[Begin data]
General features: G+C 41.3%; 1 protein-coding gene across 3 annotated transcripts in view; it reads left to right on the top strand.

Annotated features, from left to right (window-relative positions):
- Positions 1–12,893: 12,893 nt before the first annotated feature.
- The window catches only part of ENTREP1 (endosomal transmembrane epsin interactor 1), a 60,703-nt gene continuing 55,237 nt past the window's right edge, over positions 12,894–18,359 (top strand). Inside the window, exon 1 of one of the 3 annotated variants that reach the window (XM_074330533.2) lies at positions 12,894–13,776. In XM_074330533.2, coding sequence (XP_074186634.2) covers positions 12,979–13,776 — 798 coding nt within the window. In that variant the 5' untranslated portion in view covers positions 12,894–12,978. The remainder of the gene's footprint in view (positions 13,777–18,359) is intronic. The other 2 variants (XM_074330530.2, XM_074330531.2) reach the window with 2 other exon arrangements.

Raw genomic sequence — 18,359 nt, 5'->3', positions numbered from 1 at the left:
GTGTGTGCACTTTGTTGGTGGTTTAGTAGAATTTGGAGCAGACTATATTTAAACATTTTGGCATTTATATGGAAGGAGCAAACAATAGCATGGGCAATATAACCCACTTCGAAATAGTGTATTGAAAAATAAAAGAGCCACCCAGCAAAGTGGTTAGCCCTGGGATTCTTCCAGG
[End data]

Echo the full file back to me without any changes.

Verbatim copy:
General features: G+C 41.3%; 1 protein-coding gene across 3 annotated transcripts in view; it reads left to right on the top strand.

Annotated features, from left to right (window-relative positions):
- Positions 1–12,893: 12,893 nt before the first annotated feature.
- The window catches only part of ENTREP1 (endosomal transmembrane epsin interactor 1), a 60,703-nt gene continuing 55,237 nt past the window's right edge, over positions 12,894–18,359 (top strand). Inside the window, exon 1 of one of the 3 annotated variants that reach the window (XM_074330533.2) lies at positions 12,894–13,776. In XM_074330533.2, coding sequence (XP_074186634.2) covers positions 12,979–13,776 — 798 coding nt within the window. In that variant the 5' untranslated portion in view covers positions 12,894–12,978. The remainder of the gene's footprint in view (positions 13,777–18,359) is intronic. The other 2 variants (XM_074330530.2, XM_074330531.2) reach the window with 2 other exon arrangements.

Raw genomic sequence — 18,359 nt, 5'->3', positions numbered from 1 at the left:
GTGTGTGCACTTTGTTGGTGGTTTAGTAGAATTTGGAGCAGACTATATTTAAACATTTTGGCATTTATATGGAAGGAGCAAACAATAGCATGGGCAATATAACCCACTTCGAAATAGTGTATTGAAAAATAAAAGAGCCACCCAGCAAAGTGGTTAGCCCTGGGATTCTTCCAGG